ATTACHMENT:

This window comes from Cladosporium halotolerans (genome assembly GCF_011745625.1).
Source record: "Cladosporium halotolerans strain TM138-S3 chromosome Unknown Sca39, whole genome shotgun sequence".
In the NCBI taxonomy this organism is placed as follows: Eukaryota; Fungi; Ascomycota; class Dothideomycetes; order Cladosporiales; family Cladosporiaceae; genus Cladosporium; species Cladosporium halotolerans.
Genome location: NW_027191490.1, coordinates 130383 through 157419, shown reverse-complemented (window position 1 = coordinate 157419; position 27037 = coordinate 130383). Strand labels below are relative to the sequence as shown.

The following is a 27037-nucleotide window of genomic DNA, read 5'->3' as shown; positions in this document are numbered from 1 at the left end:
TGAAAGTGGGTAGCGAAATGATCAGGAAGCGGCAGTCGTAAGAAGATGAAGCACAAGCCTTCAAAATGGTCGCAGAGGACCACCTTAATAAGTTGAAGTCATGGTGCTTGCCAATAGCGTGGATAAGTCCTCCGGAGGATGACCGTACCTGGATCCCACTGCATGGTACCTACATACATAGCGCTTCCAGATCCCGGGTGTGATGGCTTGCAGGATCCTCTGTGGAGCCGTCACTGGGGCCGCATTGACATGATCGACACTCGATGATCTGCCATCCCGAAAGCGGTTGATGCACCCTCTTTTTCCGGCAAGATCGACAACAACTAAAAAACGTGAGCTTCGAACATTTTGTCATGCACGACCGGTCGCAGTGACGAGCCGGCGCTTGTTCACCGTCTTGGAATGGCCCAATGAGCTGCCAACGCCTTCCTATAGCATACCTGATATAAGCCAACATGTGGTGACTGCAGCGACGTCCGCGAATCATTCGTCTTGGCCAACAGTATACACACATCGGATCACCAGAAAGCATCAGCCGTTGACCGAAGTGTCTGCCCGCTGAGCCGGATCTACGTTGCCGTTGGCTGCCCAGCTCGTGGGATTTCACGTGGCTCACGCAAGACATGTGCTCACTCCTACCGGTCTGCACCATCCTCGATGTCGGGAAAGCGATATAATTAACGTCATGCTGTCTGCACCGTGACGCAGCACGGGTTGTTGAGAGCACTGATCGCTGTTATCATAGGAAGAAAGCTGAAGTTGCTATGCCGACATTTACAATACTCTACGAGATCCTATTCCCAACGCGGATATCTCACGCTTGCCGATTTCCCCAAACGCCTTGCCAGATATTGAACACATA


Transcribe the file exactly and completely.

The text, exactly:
This window comes from Cladosporium halotolerans (genome assembly GCF_011745625.1).
Source record: "Cladosporium halotolerans strain TM138-S3 chromosome Unknown Sca39, whole genome shotgun sequence".
In the NCBI taxonomy this organism is placed as follows: Eukaryota; Fungi; Ascomycota; class Dothideomycetes; order Cladosporiales; family Cladosporiaceae; genus Cladosporium; species Cladosporium halotolerans.
Genome location: NW_027191490.1, coordinates 130383 through 157419, shown reverse-complemented (window position 1 = coordinate 157419; position 27037 = coordinate 130383). Strand labels below are relative to the sequence as shown.

The following is a 27037-nucleotide window of genomic DNA, read 5'->3' as shown; positions in this document are numbered from 1 at the left end:
TGAAAGTGGGTAGCGAAATGATCAGGAAGCGGCAGTCGTAAGAAGATGAAGCACAAGCCTTCAAAATGGTCGCAGAGGACCACCTTAATAAGTTGAAGTCATGGTGCTTGCCAATAGCGTGGATAAGTCCTCCGGAGGATGACCGTACCTGGATCCCACTGCATGGTACCTACATACATAGCGCTTCCAGATCCCGGGTGTGATGGCTTGCAGGATCCTCTGTGGAGCCGTCACTGGGGCCGCATTGACATGATCGACACTCGATGATCTGCCATCCCGAAAGCGGTTGATGCACCCTCTTTTTCCGGCAAGATCGACAACAACTAAAAAACGTGAGCTTCGAACATTTTGTCATGCACGACCGGTCGCAGTGACGAGCCGGCGCTTGTTCACCGTCTTGGAATGGCCCAATGAGCTGCCAACGCCTTCCTATAGCATACCTGATATAAGCCAACATGTGGTGACTGCAGCGACGTCCGCGAATCATTCGTCTTGGCCAACAGTATACACACATCGGATCACCAGAAAGCATCAGCCGTTGACCGAAGTGTCTGCCCGCTGAGCCGGATCTACGTTGCCGTTGGCTGCCCAGCTCGTGGGATTTCACGTGGCTCACGCAAGACATGTGCTCACTCCTACCGGTCTGCACCATCCTCGATGTCGGGAAAGCGATATAATTAACGTCATGCTGTCTGCACCGTGACGCAGCACGGGTTGTTGAGAGCACTGATCGCTGTTATCATAGGAAGAAAGCTGAAGTTGCTATGCCGACATTTACAATACTCTACGAGATCCTATTCCCAACGCGGATATCTCACGCTTGCCGATTTCCCCAAACGCCTTGCCAGATATTGAACACATA